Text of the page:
Healthy ecosystems provide vital services to society at multiple scales, ranging from local to global. Private landowners want to steward and enhance these ecosystem services, but they need the right information and support, as well the appropriate incentives. This brief explores policy tools that can help protect these services for the public benefit while ensuring viable livelihoods for private landowners.

 

Key Messages:
 

  • Nature provides important ecosystem services, such as crop pollination by wild birds and insects, air and water pollution mitigation, carbon sequestration, and the preservation of biodiversity. 
     
  • Many ecosystem services are delivered on private lands, such as agricultural land, private wetlands and grasslands, and privately-owned forests. This makes private land owners a critical partner in the conservation of nature.
     
  • Short-term drivers such as land conversion for urban expansion and agricultural intensification, and long-term drivers such as climate change will increasingly strain ecosystem services, including those provided by private lands. Public policy is needed to incentivize private land owners to manage these pressures and make informed trade-offs.      
     
  • Policymakers could significantly increase the supply of ecosystem services on private land with the right set of policies and incentives. Rewarding nature conservation on private land provides policymakers with a golden opportunity to enhance nature’s services for the public benefit while ensuring viable livelihoods for private landowners.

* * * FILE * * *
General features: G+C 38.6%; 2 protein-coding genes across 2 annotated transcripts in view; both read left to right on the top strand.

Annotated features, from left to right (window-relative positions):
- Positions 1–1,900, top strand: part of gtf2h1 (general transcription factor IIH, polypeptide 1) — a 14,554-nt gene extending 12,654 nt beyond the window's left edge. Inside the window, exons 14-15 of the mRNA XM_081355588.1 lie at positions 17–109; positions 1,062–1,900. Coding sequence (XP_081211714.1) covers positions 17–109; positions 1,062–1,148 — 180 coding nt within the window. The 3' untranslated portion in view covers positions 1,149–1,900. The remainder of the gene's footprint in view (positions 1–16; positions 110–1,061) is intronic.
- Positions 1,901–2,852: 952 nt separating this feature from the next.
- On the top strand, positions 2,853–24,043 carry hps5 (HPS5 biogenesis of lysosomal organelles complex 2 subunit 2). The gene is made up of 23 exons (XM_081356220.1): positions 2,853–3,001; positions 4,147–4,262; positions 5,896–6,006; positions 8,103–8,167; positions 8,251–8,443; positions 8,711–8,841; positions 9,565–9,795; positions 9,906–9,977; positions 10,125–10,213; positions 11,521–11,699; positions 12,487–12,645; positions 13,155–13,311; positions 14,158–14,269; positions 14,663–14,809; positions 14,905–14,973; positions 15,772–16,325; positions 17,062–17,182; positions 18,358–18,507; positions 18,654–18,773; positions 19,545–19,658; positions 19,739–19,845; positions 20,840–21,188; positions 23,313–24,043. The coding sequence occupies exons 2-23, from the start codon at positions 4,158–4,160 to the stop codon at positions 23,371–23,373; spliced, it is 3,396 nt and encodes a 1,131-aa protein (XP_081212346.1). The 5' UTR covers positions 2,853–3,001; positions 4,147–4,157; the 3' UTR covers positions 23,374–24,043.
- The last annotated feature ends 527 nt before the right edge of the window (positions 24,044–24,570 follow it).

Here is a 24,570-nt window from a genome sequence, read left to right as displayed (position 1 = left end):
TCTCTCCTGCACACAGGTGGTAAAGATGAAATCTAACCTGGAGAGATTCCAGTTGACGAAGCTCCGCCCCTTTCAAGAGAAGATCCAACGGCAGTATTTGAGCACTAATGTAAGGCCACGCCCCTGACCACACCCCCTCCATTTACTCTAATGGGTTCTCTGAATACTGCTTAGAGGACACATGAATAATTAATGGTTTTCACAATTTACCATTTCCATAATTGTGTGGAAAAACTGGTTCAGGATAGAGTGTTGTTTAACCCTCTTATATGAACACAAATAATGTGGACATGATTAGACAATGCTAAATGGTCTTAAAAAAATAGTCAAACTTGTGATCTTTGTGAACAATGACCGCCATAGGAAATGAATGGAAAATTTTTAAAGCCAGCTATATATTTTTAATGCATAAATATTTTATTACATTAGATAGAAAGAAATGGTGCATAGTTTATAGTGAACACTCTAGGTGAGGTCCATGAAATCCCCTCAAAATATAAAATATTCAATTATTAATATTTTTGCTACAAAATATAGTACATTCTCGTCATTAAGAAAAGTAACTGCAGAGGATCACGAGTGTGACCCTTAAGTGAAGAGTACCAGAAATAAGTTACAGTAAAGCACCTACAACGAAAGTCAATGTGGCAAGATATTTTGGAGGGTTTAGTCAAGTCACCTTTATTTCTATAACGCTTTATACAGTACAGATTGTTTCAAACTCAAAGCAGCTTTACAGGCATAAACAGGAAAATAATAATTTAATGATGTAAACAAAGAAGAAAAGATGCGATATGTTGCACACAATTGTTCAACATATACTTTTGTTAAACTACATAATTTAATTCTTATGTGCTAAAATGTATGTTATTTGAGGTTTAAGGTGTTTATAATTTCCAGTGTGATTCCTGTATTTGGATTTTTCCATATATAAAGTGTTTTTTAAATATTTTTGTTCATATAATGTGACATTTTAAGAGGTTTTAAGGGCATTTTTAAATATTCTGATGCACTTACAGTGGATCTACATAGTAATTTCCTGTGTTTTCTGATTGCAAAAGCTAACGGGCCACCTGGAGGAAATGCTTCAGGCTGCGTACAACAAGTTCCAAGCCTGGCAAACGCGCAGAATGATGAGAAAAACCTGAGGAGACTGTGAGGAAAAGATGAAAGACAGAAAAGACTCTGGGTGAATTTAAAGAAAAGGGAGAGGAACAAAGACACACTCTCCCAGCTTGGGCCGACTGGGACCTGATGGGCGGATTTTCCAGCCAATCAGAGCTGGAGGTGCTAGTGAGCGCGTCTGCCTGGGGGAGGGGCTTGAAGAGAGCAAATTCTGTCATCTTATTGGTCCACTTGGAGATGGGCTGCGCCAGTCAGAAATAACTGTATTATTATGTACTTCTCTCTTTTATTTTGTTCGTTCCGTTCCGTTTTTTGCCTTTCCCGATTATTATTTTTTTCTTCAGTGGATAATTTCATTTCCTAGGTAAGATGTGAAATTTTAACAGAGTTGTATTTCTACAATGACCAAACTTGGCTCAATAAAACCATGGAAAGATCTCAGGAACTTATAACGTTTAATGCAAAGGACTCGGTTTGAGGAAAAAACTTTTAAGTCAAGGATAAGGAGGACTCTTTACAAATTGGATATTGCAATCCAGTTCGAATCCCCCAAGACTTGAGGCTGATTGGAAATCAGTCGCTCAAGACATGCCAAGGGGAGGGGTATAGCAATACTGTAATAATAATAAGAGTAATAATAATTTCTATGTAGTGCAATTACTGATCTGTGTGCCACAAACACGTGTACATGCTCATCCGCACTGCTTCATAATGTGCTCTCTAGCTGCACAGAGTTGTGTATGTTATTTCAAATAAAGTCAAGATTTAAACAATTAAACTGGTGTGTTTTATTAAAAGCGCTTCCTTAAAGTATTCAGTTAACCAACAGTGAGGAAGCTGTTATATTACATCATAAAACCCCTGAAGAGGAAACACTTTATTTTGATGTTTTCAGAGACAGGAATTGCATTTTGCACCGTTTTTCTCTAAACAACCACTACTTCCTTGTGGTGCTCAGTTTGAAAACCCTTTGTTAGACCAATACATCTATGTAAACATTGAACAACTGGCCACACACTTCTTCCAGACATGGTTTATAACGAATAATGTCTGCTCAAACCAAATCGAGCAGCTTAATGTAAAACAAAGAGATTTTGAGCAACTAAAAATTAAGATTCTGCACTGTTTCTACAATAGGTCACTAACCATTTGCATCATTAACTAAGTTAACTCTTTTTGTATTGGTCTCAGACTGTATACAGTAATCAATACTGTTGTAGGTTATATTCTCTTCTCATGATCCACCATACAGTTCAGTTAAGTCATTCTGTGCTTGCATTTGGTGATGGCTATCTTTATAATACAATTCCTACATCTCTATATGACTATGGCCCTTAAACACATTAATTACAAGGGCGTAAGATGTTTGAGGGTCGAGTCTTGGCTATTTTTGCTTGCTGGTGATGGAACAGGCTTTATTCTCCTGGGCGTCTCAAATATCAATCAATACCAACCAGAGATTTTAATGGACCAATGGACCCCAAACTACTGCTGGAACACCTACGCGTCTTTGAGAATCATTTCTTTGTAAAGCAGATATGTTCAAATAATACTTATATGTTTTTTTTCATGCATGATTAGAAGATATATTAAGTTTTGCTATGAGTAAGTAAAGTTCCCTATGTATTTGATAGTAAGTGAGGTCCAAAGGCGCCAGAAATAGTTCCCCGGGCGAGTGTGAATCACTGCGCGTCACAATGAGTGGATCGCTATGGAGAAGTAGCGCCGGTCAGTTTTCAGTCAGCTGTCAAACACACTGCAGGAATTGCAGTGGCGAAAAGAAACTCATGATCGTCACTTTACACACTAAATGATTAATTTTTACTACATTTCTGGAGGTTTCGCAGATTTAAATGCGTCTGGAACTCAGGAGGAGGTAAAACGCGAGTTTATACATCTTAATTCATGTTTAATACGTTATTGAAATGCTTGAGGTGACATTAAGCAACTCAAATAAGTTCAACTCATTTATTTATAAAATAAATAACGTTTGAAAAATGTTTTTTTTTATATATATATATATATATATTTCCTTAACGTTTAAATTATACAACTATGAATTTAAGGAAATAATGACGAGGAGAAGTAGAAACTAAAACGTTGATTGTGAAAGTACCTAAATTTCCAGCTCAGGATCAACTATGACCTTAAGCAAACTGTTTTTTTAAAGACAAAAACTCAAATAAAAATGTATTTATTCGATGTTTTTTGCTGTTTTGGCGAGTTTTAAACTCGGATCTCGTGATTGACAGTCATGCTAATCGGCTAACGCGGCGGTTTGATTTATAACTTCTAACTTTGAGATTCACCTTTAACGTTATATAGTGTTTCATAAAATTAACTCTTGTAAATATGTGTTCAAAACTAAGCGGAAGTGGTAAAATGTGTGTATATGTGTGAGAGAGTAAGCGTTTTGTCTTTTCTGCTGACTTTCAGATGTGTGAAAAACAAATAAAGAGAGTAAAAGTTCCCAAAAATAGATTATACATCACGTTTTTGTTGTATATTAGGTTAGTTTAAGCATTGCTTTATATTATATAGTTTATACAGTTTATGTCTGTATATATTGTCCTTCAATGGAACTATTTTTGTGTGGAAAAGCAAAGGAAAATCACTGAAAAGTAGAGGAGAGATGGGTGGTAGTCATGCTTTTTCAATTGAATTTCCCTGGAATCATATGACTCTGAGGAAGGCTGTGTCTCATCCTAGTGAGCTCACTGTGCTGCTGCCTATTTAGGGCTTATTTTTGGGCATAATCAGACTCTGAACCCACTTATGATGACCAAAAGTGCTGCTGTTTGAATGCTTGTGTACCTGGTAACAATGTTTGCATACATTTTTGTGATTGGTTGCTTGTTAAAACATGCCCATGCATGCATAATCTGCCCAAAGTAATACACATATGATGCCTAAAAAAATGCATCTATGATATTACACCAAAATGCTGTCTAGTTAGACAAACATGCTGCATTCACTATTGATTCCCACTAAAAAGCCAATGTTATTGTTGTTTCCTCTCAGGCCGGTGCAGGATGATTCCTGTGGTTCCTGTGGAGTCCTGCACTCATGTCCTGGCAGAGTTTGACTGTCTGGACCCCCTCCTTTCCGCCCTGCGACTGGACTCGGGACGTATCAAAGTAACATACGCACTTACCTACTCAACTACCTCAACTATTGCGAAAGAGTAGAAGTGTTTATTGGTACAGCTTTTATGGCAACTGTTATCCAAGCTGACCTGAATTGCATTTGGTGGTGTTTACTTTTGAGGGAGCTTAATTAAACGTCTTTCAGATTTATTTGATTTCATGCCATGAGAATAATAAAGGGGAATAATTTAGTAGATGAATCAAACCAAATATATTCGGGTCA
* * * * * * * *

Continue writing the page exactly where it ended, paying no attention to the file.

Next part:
• Economic instruments can compensate landowners for the benefits they are producing for the public and ensure that the full costs and benefits of ecosystem services to society are incorporated into landowners’ decision-making. 
     
  • The type of policy instrument to use for nature conservation on private land should be informed by the extent to which the chosen conservation measure generates public and private benefits. In particular, economic instruments should be used for practices which generate significant net benefits to the public, but which impose net costs to private landowners. 
     
  • There is a host of incentives that governments, environmental non-government organizations (ENGOs) and private companies can harness to increase nature conservation on private land, including conservation easements, payment for ecosystem service schemes, and tax incentives. We review some key examples from Canada and highlight lessons learned.  
     
  • Implications for policymakers include prioritizing the services and places with the potential for the highest impact, fostering collaboration among all parties to tackle shared priorities, obtaining better information on ecosystem functions, services and stakeholder preferences, selecting the appropriate tool for incentivizing ecosystem services delivery, implementing a critical mass of incentive schemes as experiments and learning-by-doing, and engaging in early outreach and support to build landowners’ trust.